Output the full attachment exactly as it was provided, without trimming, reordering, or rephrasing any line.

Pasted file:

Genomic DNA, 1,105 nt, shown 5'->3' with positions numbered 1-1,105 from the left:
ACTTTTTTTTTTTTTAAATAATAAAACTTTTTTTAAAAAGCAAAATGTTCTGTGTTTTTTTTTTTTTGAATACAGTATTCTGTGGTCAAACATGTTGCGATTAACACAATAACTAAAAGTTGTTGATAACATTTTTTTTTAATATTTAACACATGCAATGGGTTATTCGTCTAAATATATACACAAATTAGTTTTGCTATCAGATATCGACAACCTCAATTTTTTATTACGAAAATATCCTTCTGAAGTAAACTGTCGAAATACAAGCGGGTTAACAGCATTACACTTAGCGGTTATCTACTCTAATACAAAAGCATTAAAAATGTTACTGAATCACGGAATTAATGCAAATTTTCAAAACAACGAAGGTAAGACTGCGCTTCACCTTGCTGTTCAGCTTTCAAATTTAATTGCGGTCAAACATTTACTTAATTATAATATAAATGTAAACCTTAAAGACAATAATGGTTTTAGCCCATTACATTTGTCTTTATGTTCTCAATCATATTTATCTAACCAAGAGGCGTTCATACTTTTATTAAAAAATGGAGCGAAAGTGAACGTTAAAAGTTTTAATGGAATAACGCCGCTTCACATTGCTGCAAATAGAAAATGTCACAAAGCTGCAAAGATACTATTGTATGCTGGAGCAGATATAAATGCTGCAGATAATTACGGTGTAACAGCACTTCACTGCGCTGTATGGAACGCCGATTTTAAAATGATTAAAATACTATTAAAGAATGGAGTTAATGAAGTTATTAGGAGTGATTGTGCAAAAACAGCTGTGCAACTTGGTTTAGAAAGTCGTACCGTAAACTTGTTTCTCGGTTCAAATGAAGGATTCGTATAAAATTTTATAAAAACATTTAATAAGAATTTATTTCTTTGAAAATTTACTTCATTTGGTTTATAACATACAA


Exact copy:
Genomic DNA, 1,105 nt, shown 5'->3' with positions numbered 1-1,105 from the left:
ACTTTTTTTTTTTTTAAATAATAAAACTTTTTTTAAAAAGCAAAATGTTCTGTGTTTTTTTTTTTTTGAATACAGTATTCTGTGGTCAAACATGTTGCGATTAACACAATAACTAAAAGTTGTTGATAACATTTTTTTTTAATATTTAACACATGCAATGGGTTATTCGTCTAAATATATACACAAATTAGTTTTGCTATCAGATATCGACAACCTCAATTTTTTATTACGAAAATATCCTTCTGAAGTAAACTGTCGAAATACAAGCGGGTTAACAGCATTACACTTAGCGGTTATCTACTCTAATACAAAAGCATTAAAAATGTTACTGAATCACGGAATTAATGCAAATTTTCAAAACAACGAAGGTAAGACTGCGCTTCACCTTGCTGTTCAGCTTTCAAATTTAATTGCGGTCAAACATTTACTTAATTATAATATAAATGTAAACCTTAAAGACAATAATGGTTTTAGCCCATTACATTTGTCTTTATGTTCTCAATCATATTTATCTAACCAAGAGGCGTTCATACTTTTATTAAAAAATGGAGCGAAAGTGAACGTTAAAAGTTTTAATGGAATAACGCCGCTTCACATTGCTGCAAATAGAAAATGTCACAAAGCTGCAAAGATACTATTGTATGCTGGAGCAGATATAAATGCTGCAGATAATTACGGTGTAACAGCACTTCACTGCGCTGTATGGAACGCCGATTTTAAAATGATTAAAATACTATTAAAGAATGGAGTTAATGAAGTTATTAGGAGTGATTGTGCAAAAACAGCTGTGCAACTTGGTTTAGAAAGTCGTACCGTAAACTTGTTTCTCGGTTCAAATGAAGGATTCGTATAAAATTTTATAAAAACATTTAATAAGAATTTATTTCTTTGAAAATTTACTTCATTTGGTTTATAACATACAA